Retirement: The action or fact of leaving one’s job and ceasing to work.
I have been enjoying retirement for just a little over a year now. Actually, I left my full time job at YME about five years ago, however, I did not cease to work. I worked full time for the Advocate Tribune as a staff writer. When I ‘retired’ from the Trib, I still did not cease to work. I went to work at the Alternative Learning Center (ALC) in Montevideo. I only worked part time there.
Even before I left YME I knew I would not be ceasing work because I had agreed to return to the classroom the next fall. The director of the ALC, Doug McCoss, asked me to be a long term sub for an English teacher. I worked from late August almost to Thanksgiving.
After I ceased working at the ALC, I did cease to work. I retired. I loved most of it. The part I did not enjoy was the absence of a paycheck.
I went looking for another job. I walked into the Trib office and asked to see Dave. Once in his office he asked me what he could do for me. I responded, “Give me a job”. He got up, closed the door so we could talk privately and that is how I started writing for the Advocate Tribune. Again I had not ceased to work.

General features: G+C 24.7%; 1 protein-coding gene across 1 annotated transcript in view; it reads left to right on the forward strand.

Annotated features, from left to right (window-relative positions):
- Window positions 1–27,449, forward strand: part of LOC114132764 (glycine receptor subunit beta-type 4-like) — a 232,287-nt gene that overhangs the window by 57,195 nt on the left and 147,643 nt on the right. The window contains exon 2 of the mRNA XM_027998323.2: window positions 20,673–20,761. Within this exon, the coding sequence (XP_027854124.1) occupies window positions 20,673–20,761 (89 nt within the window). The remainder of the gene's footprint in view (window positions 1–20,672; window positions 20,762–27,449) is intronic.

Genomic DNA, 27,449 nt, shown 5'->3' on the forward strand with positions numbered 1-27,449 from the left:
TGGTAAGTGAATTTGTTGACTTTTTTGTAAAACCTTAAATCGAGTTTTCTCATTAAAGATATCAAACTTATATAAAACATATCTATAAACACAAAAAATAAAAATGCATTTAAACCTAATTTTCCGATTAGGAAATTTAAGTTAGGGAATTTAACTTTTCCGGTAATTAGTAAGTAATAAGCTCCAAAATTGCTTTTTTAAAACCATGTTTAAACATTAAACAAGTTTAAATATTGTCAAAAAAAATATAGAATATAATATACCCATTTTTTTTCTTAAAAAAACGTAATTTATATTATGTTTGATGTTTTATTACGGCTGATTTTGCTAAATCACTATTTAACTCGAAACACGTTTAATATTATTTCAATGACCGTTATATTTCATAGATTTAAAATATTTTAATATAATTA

Fast forward a few years. I got a call from Doug McCoss. He was the Director of the ALC. He had an opening he thought I might be interested in: teaching. Teaching! Teaching? What could he be thinking? I retired from teaching early without any prospect of an income because I was tired; tired of getting up in the morning, tired of directing plays after school, tired of …. Well, just plain tired.
Those of you who know Mr. McCoss know how persuasive he can be. I went to talk with him about the job.
He explained that the job was only part time. I would be teaching a half day, four classes, I would be starting at 11:30 in the morning and he offered me a salary commensurate with my education and experience as an educator. I am not really good with math, but it didn’t take me long to come to the conclusion that I would be earning about the same as I did working full time at the Trib. The added bonus at the ALC was that I would work less than 180 days a year. I have always contended that my mama didn’t raise no dummies…so I jumped at the opportunity to work at the ALC.
Page 2 of 2 - That brings me back to retirement. When I left the job at the ALC, I creased working.
I was never the type of person who spent hours and hours planning for retirement. I hardly gave retirement a thought. I loved teaching; I loved writing for the newspaper. Everyone knows when you are doing something you really love, it’s not work. I finally ceased working because I was old enough to qualify for Social Security and my teacher retirement. I could cease working and still have an income.
I remember running into Elroy Bergeson at the bakery one morning shortly after he retired. I asked him about retirement. His response was, “I start out in the morning with a list of things to do, and I never seem to get it finished.”
Now that I’m retired I understand what he meant. When people ask me what I’m doing I say, “Nothing. I didn’t get it finished today, so I’ll have to do it again tomorrow.”
I love retirement.